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What It's Like To Be a Paralegal

published July 31, 2013

By Author - LawCrossing
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( 259 votes, average: 4.7 out of 5)
What do you think about this article? Rate it using the stars above and let us know what you think in the comments below.
The paralegal profession is quite new. Its formal establishment as a profession can be traced back to the War on Poverty in the 1960s. At that time, individuals were hired by the government to assist lawyers in making legal services available to the poor. Because this was so successful, law firms and corporations soon began to use paralegals to handle routine legal duties previously handled by lawyers.
What It's Like To Be a Paralegal

Being a paralegal is kind of like being a lawyer, for you will perform many of the same tasks. There are things, however, that you can't do, like give legal advice or present cases in court. All your legal work will be done under the direct supervision of lawyers unless you happen to work for a governmental agency where you are given the authority by law to handle certain legal responsibilities. During the workday, much of your time will be spent on a computer as software packages and on-line legal research are increasingly being used to search legal literature.

Let's find out what happens on the job

Paralegals generally do the background work for lawyers. Those who work in small or medium-sized firms perform a variety of duties, while those in large firms, corporations, and government agencies tend to specialize in one aspect of the law.

Litigation paralegals help prepare cases for trial. They may investigate the facts of cases, interview witnesses, conduct legal research, help prepare the legal arguments, draft pleadings and motions to be filed with the court, and assist the attorneys during trials.

Besides litigation, paralegals may also work in such areas as bankruptcy, corporate law, criminal law, patent and copyright law, probate, and real estate. They will help draft documents such as contracts, mortgages, and wills; plan estates; and prepare tax returns. Some paralegals coordinate the activities of the other law office employees and keep office financial records.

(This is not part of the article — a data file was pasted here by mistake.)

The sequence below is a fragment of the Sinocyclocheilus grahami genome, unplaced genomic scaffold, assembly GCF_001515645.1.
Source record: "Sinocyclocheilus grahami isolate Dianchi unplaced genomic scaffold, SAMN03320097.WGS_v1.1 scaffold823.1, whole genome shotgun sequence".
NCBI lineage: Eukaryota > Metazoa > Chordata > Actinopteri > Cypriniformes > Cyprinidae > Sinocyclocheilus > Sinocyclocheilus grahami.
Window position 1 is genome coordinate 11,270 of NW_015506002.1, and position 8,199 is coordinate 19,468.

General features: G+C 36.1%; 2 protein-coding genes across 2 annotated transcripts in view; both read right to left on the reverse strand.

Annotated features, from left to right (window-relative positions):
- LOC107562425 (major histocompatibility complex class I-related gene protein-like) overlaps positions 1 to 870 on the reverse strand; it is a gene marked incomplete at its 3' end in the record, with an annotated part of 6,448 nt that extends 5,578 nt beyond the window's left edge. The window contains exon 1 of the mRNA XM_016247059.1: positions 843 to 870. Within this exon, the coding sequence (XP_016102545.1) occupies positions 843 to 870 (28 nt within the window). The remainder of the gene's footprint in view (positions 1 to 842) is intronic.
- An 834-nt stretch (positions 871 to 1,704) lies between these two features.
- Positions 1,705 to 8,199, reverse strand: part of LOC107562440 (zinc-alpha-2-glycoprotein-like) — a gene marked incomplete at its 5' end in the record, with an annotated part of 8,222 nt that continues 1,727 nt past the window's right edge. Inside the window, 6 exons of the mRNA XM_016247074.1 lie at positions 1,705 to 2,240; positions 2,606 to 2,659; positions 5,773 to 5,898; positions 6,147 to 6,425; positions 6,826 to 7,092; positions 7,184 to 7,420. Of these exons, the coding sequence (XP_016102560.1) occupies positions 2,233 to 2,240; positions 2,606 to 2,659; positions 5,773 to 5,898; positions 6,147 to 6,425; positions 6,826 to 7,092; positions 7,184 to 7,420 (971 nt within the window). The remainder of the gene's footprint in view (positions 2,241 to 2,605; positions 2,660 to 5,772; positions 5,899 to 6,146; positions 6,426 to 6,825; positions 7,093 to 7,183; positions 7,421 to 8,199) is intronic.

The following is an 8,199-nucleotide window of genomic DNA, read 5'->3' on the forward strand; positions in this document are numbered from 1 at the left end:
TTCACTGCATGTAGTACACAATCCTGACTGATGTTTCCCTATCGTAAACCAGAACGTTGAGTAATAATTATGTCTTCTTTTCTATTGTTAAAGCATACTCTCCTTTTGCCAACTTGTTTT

Corporate paralegals deal with such matters as employee contracts, stock option plans, filing annual financial reports, and drafting employee benefit plans.

Government paralegals generally maintain reference files, collect and analyze evidence for agency hearings, and prepare information on agency policy and regulations.

Legal service paralegals help the poor, the aged, and others in need of legal assistance.

Describe a typical day at work.

You never quite know what to expect. One day may be relatively uneventful and entail working on long-term cases. The very next day, however, may require working through lunch on an important document to meet a filing deadline.

What are some of the tasks that an attorney will ask a paralegal to perform?

The tasks you are assigned depend on your abilities and the complexity of the case. I am frequently assigned these tasks:
  • Interviewing potential clients
  • Summarizing depositions
  • Researching documents at the Federal Courthouse
  • Organizing documents
  • Preparing discovery documents
  • Conducting legal research
  • Preparing for trial
  • Assisting with trial procedures
  • Obtaining expert witnesses
If an attorney feels comfortable with a paralegal's abilities, you may be assigned some task typically reserved for attorneys.

Did you need any special schooling?

After I completed college, I enrolled in the ABA Certified Paralegal Program at UC Irvine. After 18 months of instruction, I completed the program and became a certified paralegal. While a paralegal certificate is not required for all positions within the field, it is certainly helpful.